Before the 2014 Winter Olympics realized Putin's dream of filling the resort town of Sochi with a bunch of flashy new developments, another Russian ruler had some pretty grand designs for the place. As Atlantic Cities reports, Soviet dictator Joseph Stalin also envisioned Sochi as a high-end tourist trap, and even had his own villa built there in 1937. In part of what's now known as the Green Grove sanatorium, Stalin used to seek a bit of R&R away from the high-stress demands of disappearing supposed foes and strong-arming dissent, taking in Charlie Chaplin films, playing biliards with buddies, and soaking it up in a seawater-filled pool on par with Russia's most exorbitant.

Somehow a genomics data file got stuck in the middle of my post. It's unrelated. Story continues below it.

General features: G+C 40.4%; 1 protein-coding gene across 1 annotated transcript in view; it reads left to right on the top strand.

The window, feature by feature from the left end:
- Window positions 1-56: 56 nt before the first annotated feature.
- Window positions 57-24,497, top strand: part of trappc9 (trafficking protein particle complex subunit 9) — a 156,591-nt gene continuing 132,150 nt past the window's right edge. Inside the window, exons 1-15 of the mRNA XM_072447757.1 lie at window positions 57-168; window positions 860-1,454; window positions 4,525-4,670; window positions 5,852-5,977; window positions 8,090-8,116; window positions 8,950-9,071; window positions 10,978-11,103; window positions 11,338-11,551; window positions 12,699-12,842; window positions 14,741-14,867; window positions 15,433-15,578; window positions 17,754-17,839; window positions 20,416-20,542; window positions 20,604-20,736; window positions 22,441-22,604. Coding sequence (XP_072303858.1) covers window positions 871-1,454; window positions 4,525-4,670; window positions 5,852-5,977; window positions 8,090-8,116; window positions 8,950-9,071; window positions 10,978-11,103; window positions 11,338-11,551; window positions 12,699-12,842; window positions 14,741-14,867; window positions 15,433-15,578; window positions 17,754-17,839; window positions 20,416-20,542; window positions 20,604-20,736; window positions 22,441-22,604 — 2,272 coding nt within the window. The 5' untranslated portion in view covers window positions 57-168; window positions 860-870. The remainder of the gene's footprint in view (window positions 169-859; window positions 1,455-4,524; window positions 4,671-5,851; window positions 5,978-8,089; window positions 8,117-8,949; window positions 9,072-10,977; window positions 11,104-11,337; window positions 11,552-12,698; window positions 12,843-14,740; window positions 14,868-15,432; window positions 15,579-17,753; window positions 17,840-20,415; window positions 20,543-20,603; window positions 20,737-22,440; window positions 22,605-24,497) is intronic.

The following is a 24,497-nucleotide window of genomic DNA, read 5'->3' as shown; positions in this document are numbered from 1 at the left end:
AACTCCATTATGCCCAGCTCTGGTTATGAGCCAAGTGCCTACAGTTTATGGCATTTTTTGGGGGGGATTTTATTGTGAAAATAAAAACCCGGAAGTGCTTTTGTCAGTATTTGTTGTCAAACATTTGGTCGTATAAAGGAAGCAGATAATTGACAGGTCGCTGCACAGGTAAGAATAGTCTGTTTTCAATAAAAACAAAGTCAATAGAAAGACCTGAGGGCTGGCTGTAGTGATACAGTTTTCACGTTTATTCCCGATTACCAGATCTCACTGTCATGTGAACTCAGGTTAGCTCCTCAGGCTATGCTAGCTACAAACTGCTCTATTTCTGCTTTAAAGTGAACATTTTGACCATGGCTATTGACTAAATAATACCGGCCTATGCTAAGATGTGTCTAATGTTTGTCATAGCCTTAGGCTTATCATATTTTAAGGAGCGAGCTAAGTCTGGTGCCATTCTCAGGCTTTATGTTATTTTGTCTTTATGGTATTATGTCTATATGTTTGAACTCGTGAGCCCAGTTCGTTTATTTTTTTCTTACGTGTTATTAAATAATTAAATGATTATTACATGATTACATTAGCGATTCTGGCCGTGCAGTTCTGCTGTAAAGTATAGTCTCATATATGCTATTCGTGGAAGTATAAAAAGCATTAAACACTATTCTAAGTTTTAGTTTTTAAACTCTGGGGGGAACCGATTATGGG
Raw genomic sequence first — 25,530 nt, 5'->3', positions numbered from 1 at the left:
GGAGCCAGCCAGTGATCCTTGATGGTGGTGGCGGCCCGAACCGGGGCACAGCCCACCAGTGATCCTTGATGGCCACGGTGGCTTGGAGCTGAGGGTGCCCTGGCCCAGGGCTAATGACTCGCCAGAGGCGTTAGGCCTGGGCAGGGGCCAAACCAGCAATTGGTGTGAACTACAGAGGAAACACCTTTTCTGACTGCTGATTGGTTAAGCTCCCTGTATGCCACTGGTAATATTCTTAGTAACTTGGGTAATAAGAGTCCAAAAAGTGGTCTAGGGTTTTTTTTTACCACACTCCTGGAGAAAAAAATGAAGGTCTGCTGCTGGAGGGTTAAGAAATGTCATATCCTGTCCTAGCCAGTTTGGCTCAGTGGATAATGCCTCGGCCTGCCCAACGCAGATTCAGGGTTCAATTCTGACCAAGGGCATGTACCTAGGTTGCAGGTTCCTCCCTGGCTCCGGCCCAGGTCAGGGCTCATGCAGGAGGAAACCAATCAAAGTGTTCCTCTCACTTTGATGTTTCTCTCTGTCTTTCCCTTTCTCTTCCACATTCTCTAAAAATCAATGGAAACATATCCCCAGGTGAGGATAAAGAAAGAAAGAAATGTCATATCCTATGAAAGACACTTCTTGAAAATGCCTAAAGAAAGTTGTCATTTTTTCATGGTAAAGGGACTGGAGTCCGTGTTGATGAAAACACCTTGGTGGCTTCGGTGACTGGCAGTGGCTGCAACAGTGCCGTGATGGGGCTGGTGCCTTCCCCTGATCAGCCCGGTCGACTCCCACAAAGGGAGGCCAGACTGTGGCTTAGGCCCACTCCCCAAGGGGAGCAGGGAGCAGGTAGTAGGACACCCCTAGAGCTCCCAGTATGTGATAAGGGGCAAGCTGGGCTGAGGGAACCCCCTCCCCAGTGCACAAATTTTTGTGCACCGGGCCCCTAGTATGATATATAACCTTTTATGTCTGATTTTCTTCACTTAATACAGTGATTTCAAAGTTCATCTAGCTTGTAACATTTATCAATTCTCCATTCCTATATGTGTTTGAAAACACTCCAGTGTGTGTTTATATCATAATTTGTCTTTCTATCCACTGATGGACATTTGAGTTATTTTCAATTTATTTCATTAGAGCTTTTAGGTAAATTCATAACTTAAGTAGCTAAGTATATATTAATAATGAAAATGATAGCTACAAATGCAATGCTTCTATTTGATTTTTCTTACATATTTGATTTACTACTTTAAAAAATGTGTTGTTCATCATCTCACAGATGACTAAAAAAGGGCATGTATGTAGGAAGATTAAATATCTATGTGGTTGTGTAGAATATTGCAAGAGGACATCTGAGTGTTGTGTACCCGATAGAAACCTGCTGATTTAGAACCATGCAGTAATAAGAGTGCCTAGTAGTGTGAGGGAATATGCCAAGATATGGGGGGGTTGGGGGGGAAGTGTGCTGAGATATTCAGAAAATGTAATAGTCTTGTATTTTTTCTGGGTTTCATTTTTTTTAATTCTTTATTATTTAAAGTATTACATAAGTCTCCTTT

Though Stalin's eye-catching green-painted manor fell into disrepair after his death in 1953, with only a few Soviet officials using it in the ensuing years, it later became a museum dedicated to his less terrorizing off-the-clock pursuits. Now, a wax statue of the dictator sits behind a desk in the wood-paneled expanse of his former cinema hall, with a cheery, avuncular expression on its face and a smoking pipe in hand. Until recently, tourists could actually book a night in Uncle Joe's old bedroom, which is currently being renovated under new management.
These days, Stalin's structural legacy in Sochi is confined to Green Grove and a few similar facilities he had built. By the time the olympic games come to a close, the city will be faced with a few quandaries when it comes to how best to use Putin's constructs. It would be much harder to turn a 12,000-seat skating palace into a leisure museum, but even that would be far from the craziest development Russia has to offer.
· Visiting Stalin's Sochi Retreat [Atlantic Cities]